As fewer students pursue careers in the fields of Science, Technology, Engineering and Math (STEM), many initiatives have been introduced to develop an interest in these fields at a young age. I have recently learned about three such programs from different parts of the world.

Here in the United States, schools preparing students for the workforce of the future have an exciting new tool: PatentDive Educator, the first curriculum to combine STEM, business, creativity and patent education. The Educator curriculum made its debut at the Future of Education Technology Conference in late January.

New Orleans-based PatentDive is the company behind the new initiative. The curriculum includes lectures, PowerPoints, activities, objectives, group and individual projects, 3D printed files and parts, assessment tools, software licenses and teacher notebooks. Schools can choose from a variety of pre-set curricula variations, or they can choose the PatentDive Educator Entrepreneurial Project, which teaches students how to improve upon an existing technology of their own choosing or turn an individual student’s idea into a reality.

The program aims to make learning joyful, engage students with different learning styles, and help them succeed in STEM industries. The curriculum is adaptable to kids at a wide range of ages and skill sets. Levels vary in terms of complexity and STEM proficiency. The program was developed in collaboration with teachers to support their goals to engage students on real-world issues in STEM.

The European teaching community is also focusing on the scientists of tomorrow. According to an article on, an innovative platform in Europe called Scientix supports Europe-wide collaboration among all STEM education and industry professionals, researchers and policymakers. The founders of Scientix built the platform to share best practices and the most up-to-date ideas on STEM. The project, which has around 500 teacher ambassadors from over 38 European countries, supports STEM professionals by organizing workshops, webinars and other activities. The service is available in all official languages in the EU.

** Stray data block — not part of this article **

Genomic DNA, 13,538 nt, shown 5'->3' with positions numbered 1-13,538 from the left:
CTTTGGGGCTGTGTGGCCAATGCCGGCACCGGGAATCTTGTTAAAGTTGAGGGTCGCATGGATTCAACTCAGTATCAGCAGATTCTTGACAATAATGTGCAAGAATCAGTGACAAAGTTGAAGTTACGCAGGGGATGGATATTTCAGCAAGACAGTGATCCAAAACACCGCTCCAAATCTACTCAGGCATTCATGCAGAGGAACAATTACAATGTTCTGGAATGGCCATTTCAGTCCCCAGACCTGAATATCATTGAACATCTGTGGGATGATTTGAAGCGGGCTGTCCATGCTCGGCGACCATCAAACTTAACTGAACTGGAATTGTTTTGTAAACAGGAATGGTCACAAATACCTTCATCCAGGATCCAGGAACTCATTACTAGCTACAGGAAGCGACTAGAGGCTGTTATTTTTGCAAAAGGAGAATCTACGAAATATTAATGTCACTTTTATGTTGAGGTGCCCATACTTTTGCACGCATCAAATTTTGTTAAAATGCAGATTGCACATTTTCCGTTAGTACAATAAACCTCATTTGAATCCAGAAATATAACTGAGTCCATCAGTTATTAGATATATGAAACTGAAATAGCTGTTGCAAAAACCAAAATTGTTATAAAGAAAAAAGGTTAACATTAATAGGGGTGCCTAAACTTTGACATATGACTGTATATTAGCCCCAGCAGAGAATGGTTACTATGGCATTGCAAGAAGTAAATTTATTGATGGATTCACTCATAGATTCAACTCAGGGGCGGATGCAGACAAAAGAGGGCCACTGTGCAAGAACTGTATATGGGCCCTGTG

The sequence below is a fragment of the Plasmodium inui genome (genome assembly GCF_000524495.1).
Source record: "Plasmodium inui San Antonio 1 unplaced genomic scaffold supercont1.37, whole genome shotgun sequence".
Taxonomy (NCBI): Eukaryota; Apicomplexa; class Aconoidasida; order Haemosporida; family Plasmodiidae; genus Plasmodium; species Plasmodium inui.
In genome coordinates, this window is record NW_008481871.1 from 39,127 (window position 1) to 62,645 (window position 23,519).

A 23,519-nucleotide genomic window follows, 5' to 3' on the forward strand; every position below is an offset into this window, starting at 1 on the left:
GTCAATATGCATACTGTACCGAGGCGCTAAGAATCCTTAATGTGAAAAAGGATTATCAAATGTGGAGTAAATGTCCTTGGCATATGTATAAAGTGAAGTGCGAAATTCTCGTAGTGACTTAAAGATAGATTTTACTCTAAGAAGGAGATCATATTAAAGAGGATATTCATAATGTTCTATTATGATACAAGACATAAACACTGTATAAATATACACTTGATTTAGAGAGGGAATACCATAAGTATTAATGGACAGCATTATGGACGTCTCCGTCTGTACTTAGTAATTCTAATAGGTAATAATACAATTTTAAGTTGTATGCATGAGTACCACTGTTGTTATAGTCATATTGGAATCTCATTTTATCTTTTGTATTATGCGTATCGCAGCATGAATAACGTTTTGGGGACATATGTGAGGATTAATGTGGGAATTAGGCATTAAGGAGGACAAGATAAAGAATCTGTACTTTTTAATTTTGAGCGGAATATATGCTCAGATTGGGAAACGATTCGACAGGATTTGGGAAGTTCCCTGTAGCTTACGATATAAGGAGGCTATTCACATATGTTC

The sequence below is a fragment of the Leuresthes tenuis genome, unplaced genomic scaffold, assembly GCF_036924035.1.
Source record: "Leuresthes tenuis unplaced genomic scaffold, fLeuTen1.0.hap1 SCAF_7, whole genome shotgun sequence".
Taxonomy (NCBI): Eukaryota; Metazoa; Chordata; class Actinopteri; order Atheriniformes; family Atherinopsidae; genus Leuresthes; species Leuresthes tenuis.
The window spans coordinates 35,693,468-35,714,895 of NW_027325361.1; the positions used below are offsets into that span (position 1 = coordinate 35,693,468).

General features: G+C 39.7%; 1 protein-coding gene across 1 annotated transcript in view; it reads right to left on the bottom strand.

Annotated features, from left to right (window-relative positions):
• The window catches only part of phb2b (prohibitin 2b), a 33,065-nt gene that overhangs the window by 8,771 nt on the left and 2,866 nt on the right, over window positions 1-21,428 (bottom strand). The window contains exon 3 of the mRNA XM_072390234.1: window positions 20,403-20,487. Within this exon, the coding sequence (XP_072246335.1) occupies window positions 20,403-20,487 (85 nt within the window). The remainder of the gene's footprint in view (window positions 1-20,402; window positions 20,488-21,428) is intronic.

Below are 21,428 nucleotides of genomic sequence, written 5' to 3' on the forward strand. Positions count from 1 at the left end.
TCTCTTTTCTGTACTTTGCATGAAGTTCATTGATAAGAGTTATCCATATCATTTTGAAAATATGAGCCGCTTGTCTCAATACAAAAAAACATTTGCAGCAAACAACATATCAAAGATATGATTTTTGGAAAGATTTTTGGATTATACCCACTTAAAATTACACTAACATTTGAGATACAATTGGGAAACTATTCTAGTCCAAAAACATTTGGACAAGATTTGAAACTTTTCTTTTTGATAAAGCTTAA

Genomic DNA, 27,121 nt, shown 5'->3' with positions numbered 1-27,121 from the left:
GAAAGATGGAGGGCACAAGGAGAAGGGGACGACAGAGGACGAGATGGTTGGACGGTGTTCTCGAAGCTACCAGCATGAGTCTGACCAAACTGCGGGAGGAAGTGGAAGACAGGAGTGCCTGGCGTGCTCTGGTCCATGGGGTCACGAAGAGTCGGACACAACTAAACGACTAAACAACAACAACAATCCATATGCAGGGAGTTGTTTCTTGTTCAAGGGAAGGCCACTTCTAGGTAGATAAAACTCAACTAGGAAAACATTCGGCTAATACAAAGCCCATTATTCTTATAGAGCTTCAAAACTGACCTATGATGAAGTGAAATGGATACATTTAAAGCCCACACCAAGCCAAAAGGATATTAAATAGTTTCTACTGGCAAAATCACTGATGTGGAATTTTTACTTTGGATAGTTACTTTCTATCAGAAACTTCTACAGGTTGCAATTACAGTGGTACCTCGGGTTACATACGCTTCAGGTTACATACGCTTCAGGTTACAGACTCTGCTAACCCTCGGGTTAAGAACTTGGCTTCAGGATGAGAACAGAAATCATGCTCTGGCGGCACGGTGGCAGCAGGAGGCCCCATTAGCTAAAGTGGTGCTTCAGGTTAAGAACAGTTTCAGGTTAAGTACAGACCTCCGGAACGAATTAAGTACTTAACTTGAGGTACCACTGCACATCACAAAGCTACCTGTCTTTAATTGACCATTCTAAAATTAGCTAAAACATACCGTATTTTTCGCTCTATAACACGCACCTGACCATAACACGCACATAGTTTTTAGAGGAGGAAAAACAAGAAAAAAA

According to Dr. Gras-Velazquez, the Science Program Manager of European Schoolnet in charge of the day-to-day management of Scientix, children develop a “fear of science because in the beginning they are not able to grasp the concepts thoroughly.” She adds that the Scientix model works well for all STEM subjects, providing the teachers are happy to work together and build “an active community and explore new methods of teaching.”

Japan is focusing on becoming an intellectual property (IP)-based nation. In 2018, Japan’s patent office issued a paper titled, Education, Dissemination and Raising the Awareness of Intellectual Property in Japan. Several initiatives have recently been enacted toward these efforts, including promotion of education about IP in schools and universities, construction of an educational support system in partnership with local governments and communities, and infrastructure development for IP education and raising awareness.

Developing strong STEM industries and intellectual property benefits countries, communities and the individual alike. According to PatentDive, the U.S. workforce actively rewards people who have patent knowledge, through better opportunities and higher wages. The U.S. Patent and Trademark Office has found that average weekly wages in IP-intensive industries are 42% higher than in other sectors. In specifically patent-based industries, the wage premium is even higher (73%). And it’s growing.